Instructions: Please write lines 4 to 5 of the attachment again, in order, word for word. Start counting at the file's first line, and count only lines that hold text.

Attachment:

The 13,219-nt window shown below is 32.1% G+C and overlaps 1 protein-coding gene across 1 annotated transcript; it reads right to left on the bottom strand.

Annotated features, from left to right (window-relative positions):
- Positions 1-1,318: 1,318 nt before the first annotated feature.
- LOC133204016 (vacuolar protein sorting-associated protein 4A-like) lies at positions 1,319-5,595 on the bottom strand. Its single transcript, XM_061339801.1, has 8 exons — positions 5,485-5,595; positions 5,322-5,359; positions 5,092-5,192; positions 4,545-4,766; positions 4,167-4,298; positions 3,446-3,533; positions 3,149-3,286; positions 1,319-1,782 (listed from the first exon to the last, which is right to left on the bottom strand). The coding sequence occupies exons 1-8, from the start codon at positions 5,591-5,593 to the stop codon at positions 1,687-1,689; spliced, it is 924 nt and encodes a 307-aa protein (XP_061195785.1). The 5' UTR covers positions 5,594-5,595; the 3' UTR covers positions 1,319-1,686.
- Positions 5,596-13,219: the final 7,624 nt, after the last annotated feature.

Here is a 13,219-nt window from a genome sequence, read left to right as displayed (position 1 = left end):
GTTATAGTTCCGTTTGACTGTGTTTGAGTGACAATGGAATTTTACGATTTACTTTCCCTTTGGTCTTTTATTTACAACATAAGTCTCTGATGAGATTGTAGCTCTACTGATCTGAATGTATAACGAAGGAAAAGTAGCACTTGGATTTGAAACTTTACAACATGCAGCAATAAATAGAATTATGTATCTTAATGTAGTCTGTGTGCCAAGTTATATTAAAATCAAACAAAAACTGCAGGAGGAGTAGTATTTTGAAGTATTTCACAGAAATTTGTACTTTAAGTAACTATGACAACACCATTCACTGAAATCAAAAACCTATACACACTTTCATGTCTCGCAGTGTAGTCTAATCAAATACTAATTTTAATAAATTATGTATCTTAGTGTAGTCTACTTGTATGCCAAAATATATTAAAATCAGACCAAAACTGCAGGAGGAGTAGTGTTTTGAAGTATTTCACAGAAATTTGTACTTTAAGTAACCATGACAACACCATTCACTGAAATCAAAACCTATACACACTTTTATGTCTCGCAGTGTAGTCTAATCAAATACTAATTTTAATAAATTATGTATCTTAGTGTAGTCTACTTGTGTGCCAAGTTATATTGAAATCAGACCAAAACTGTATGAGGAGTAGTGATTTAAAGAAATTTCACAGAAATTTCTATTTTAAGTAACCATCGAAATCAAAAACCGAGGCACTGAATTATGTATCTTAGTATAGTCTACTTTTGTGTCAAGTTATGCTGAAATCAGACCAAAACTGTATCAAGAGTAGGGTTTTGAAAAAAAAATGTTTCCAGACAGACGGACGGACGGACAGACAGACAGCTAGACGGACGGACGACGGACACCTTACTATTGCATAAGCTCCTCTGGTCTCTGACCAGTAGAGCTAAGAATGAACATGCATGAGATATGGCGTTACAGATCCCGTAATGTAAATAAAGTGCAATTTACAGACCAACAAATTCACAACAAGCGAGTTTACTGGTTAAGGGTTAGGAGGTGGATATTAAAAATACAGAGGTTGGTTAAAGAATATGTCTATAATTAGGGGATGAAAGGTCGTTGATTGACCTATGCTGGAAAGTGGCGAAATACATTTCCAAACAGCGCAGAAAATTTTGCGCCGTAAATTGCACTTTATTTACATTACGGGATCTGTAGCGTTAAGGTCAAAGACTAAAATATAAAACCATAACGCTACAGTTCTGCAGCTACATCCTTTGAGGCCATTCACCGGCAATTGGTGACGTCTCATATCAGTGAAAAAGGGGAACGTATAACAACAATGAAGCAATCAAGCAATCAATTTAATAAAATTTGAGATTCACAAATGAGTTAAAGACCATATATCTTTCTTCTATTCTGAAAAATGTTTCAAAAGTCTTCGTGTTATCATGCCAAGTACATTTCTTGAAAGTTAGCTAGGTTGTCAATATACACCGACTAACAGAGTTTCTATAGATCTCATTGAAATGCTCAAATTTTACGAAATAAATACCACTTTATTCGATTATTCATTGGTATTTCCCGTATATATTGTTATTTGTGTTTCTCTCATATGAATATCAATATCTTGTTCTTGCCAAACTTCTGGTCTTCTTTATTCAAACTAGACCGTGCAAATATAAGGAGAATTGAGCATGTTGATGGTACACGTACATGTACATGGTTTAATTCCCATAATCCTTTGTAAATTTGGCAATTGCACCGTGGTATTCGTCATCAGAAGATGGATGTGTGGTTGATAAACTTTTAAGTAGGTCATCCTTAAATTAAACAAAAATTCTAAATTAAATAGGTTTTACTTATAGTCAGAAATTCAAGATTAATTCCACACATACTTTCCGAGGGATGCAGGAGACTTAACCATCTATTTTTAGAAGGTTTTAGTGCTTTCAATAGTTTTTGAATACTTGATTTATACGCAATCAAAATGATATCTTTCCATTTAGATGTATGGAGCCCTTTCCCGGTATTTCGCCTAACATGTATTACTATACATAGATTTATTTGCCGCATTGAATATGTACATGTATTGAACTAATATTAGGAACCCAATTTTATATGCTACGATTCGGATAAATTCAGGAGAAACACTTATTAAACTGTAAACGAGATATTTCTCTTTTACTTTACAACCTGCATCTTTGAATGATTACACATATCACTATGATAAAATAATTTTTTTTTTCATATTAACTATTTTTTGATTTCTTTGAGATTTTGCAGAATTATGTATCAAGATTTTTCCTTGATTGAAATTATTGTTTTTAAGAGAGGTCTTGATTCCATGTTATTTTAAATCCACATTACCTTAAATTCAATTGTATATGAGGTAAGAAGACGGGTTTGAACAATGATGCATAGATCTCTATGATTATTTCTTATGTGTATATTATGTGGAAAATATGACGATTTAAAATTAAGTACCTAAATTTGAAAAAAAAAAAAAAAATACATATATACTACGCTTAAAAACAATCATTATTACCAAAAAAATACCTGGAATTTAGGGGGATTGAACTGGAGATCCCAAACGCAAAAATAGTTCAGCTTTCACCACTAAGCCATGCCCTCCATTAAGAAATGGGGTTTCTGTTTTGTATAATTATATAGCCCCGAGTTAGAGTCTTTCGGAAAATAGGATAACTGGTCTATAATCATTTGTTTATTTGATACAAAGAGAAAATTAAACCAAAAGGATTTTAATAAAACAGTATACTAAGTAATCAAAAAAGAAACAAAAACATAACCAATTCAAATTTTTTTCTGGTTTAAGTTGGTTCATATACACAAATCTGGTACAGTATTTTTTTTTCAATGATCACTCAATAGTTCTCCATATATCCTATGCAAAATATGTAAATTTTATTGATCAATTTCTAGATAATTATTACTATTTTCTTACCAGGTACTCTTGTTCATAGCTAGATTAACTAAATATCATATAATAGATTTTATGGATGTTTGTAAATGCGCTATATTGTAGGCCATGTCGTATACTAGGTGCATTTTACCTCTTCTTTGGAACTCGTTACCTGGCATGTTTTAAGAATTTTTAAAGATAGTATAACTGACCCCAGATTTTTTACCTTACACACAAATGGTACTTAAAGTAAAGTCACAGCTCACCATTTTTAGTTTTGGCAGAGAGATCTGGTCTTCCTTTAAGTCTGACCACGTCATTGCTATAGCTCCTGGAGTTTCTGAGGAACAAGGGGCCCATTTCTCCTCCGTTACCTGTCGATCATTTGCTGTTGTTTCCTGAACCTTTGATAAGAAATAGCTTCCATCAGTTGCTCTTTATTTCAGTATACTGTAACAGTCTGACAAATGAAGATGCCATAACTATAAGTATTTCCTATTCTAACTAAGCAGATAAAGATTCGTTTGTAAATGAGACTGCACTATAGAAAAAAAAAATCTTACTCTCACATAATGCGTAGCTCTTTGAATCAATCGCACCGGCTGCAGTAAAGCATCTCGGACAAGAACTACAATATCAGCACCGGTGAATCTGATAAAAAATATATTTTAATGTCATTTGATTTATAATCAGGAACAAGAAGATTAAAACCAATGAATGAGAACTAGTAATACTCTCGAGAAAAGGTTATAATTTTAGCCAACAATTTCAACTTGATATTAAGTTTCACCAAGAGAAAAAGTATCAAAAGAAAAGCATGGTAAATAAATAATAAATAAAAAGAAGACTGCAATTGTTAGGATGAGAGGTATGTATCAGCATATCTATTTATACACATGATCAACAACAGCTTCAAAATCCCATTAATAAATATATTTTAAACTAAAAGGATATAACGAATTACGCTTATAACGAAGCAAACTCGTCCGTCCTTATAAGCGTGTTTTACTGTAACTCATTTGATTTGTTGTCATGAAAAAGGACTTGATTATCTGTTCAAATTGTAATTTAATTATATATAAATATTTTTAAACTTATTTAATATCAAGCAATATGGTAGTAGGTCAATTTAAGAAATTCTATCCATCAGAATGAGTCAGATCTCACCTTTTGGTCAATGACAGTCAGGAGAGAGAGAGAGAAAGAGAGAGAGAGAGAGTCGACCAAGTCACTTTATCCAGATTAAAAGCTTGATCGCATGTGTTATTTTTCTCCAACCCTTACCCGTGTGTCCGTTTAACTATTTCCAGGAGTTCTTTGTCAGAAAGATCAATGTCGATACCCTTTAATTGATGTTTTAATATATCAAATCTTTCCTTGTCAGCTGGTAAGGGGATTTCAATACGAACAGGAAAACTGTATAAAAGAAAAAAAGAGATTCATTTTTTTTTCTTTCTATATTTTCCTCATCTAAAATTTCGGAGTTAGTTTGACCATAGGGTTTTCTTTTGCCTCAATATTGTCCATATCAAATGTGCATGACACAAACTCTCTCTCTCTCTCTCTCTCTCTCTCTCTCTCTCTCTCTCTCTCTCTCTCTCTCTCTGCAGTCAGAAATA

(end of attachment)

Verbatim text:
- LOC133204016 (vacuolar protein sorting-associated protein 4A-like) lies at positions 1,319-5,595 on the bottom strand. Its single transcript, XM_061339801.1, has 8 exons — positions 5,485-5,595; positions 5,322-5,359; positions 5,092-5,192; positions 4,545-4,766; positions 4,167-4,298; positions 3,446-3,533; positions 3,149-3,286; positions 1,319-1,782 (listed from the first exon to the last, which is right to left on the bottom strand). The coding sequence occupies exons 1-8, from the start codon at positions 5,591-5,593 to the stop codon at positions 1,687-1,689; spliced, it is 924 nt and encodes a 307-aa protein (XP_061195785.1). The 5' UTR covers positions 5,594-5,595; the 3' UTR covers positions 1,319-1,686.
- Positions 5,596-13,219: the final 7,624 nt, after the last annotated feature.